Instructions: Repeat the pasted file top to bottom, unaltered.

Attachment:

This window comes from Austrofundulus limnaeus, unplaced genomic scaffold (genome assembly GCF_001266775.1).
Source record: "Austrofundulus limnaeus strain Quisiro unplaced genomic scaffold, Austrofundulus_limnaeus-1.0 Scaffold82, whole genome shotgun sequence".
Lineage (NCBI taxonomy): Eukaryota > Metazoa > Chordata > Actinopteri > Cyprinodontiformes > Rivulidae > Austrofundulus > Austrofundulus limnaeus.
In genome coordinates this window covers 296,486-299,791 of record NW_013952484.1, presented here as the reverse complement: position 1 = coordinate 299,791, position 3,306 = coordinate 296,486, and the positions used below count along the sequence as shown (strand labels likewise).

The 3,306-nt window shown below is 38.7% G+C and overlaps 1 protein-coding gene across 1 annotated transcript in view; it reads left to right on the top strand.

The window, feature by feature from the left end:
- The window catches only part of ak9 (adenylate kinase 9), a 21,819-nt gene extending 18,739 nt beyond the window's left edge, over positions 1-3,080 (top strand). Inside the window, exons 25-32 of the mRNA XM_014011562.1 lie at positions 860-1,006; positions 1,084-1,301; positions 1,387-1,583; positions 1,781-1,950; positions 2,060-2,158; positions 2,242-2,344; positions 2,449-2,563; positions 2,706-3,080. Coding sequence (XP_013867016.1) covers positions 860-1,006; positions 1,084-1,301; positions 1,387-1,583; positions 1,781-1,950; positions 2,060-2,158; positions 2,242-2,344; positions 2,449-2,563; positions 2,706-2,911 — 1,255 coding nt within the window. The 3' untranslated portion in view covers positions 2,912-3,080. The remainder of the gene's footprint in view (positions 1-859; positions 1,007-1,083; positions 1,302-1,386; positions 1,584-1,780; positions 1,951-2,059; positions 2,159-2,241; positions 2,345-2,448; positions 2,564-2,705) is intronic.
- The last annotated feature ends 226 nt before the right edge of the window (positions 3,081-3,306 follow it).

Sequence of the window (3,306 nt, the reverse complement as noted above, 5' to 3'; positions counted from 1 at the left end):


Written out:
This window comes from Austrofundulus limnaeus, unplaced genomic scaffold (genome assembly GCF_001266775.1).
Source record: "Austrofundulus limnaeus strain Quisiro unplaced genomic scaffold, Austrofundulus_limnaeus-1.0 Scaffold82, whole genome shotgun sequence".
Lineage (NCBI taxonomy): Eukaryota > Metazoa > Chordata > Actinopteri > Cyprinodontiformes > Rivulidae > Austrofundulus > Austrofundulus limnaeus.
In genome coordinates this window covers 296,486-299,791 of record NW_013952484.1, presented here as the reverse complement: position 1 = coordinate 299,791, position 3,306 = coordinate 296,486, and the positions used below count along the sequence as shown (strand labels likewise).

The 3,306-nt window shown below is 38.7% G+C and overlaps 1 protein-coding gene across 1 annotated transcript in view; it reads left to right on the top strand.

The window, feature by feature from the left end:
- The window catches only part of ak9 (adenylate kinase 9), a 21,819-nt gene extending 18,739 nt beyond the window's left edge, over positions 1-3,080 (top strand). Inside the window, exons 25-32 of the mRNA XM_014011562.1 lie at positions 860-1,006; positions 1,084-1,301; positions 1,387-1,583; positions 1,781-1,950; positions 2,060-2,158; positions 2,242-2,344; positions 2,449-2,563; positions 2,706-3,080. Coding sequence (XP_013867016.1) covers positions 860-1,006; positions 1,084-1,301; positions 1,387-1,583; positions 1,781-1,950; positions 2,060-2,158; positions 2,242-2,344; positions 2,449-2,563; positions 2,706-2,911 — 1,255 coding nt within the window. The 3' untranslated portion in view covers positions 2,912-3,080. The remainder of the gene's footprint in view (positions 1-859; positions 1,007-1,083; positions 1,302-1,386; positions 1,584-1,780; positions 1,951-2,059; positions 2,159-2,241; positions 2,345-2,448; positions 2,564-2,705) is intronic.
- The last annotated feature ends 226 nt before the right edge of the window (positions 3,081-3,306 follow it).

Sequence of the window (3,306 nt, the reverse complement as noted above, 5' to 3'; positions counted from 1 at the left end):